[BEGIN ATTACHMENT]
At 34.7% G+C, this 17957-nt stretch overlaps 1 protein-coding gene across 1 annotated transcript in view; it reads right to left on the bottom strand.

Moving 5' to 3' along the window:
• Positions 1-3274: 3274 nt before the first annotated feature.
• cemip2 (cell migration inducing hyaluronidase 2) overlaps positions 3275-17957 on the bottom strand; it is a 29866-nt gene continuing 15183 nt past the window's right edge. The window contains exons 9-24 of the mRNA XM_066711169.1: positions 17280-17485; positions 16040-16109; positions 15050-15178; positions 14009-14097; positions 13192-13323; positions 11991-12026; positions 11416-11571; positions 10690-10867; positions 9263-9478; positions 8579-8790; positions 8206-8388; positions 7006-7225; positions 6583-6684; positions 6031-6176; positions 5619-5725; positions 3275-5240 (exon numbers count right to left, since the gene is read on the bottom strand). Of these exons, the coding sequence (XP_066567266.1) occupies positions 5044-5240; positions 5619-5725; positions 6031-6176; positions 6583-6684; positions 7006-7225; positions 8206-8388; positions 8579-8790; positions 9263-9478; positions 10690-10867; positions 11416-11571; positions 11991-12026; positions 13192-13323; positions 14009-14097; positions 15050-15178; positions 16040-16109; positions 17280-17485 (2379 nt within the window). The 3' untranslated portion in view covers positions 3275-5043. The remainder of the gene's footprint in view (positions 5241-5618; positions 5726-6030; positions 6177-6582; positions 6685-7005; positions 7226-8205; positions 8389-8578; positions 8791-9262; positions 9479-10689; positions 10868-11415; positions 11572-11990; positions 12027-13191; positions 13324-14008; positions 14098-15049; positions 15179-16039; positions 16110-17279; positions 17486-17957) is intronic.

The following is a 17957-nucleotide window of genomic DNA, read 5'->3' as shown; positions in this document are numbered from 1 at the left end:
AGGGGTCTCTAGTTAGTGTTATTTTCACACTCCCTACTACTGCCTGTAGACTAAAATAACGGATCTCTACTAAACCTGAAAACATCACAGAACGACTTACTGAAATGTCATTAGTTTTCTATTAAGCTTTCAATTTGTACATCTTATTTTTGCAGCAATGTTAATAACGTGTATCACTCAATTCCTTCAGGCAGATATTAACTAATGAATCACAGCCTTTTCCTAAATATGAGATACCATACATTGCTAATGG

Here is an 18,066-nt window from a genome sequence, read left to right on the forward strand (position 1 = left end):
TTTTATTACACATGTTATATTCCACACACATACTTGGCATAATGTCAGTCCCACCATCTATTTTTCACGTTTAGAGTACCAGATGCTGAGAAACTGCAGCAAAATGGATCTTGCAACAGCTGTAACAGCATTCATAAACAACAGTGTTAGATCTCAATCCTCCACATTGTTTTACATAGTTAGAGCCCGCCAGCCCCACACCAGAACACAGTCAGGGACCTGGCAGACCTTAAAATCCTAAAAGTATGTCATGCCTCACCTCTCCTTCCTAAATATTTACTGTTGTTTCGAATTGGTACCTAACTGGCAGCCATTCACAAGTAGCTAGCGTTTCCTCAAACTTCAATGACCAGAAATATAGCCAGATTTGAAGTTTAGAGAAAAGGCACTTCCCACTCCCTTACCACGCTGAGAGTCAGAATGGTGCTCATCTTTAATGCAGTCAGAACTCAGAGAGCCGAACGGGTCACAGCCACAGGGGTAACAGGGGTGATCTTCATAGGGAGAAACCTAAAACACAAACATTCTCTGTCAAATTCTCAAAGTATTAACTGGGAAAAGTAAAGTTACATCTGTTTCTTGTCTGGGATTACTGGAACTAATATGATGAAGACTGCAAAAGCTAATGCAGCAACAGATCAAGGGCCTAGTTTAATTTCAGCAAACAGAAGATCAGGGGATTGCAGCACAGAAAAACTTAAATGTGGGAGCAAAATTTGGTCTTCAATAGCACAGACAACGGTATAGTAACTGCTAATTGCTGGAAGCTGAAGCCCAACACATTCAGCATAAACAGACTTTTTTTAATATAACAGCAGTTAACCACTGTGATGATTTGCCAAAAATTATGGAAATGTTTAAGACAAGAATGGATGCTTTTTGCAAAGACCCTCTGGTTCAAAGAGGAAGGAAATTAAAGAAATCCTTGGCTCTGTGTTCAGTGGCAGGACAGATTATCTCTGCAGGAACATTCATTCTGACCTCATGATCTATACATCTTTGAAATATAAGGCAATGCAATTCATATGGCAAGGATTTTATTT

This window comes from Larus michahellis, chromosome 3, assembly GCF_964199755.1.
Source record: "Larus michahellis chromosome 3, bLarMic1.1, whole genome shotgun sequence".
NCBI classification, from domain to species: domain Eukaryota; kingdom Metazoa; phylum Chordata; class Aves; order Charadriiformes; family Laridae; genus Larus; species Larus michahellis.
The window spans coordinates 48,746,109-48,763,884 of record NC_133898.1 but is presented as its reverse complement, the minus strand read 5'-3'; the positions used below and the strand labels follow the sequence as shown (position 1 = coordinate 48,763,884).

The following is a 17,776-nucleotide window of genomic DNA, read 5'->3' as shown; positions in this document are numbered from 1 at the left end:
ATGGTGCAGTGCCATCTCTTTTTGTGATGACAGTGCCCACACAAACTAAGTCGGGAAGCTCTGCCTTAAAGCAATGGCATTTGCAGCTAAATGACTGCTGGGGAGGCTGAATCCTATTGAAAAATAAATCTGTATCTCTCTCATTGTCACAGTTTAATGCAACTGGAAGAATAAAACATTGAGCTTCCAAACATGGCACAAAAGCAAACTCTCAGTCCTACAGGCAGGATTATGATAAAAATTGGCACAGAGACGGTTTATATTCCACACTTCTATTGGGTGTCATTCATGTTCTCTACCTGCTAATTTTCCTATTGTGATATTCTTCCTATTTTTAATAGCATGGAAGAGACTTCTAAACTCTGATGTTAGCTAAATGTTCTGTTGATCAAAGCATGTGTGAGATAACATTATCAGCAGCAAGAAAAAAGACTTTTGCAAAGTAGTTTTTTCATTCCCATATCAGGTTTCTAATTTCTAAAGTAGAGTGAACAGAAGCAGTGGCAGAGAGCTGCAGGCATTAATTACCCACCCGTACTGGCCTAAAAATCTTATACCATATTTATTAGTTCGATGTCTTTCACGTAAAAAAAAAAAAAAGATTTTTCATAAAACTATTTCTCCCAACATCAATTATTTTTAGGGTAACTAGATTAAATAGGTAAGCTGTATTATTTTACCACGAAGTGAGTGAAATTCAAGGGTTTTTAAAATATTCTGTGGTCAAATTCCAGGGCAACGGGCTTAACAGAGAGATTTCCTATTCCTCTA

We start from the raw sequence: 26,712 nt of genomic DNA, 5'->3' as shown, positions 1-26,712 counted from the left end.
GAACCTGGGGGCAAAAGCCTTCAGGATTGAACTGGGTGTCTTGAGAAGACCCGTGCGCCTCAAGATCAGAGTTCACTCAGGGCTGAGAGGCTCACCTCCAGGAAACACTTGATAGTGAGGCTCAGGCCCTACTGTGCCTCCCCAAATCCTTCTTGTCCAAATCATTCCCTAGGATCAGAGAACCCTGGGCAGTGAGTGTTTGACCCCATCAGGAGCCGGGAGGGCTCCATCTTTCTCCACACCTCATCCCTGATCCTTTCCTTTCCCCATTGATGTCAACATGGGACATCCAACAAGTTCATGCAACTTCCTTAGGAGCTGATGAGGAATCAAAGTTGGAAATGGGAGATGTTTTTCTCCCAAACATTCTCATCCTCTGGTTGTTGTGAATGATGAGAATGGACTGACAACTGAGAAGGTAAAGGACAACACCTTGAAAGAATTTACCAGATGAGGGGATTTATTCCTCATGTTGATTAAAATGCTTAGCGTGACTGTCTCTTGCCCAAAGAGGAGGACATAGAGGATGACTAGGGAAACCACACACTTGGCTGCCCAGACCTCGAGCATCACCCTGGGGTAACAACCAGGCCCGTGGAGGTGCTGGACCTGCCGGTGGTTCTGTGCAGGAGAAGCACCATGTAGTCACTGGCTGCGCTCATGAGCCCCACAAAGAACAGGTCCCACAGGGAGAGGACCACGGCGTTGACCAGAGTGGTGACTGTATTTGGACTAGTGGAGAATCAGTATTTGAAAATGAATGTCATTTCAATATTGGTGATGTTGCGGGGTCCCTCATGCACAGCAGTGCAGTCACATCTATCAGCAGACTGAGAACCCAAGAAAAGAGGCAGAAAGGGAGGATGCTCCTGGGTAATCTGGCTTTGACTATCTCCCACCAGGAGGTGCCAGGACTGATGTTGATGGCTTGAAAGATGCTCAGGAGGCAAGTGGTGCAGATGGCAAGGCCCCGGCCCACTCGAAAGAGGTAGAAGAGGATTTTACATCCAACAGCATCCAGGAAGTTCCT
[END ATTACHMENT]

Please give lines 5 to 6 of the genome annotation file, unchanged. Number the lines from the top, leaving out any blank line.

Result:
The following is a 17957-nucleotide window of genomic DNA, read 5'->3' as shown; positions in this document are numbered from 1 at the left end:
AGGGGTCTCTAGTTAGTGTTATTTTCACACTCCCTACTACTGCCTGTAGACTAAAATAACGGATCTCTACTAAACCTGAAAACATCACAGAACGACTTACTGAAATGTCATTAGTTTTCTATTAAGCTTTCAATTTGTACATCTTATTTTTGCAGCAATGTTAATAACGTGTATCACTCAATTCCTTCAGGCAGATATTAACTAATGAATCACAGCCTTTTCCTAAATATGAGATACCATACATTGCTAATGG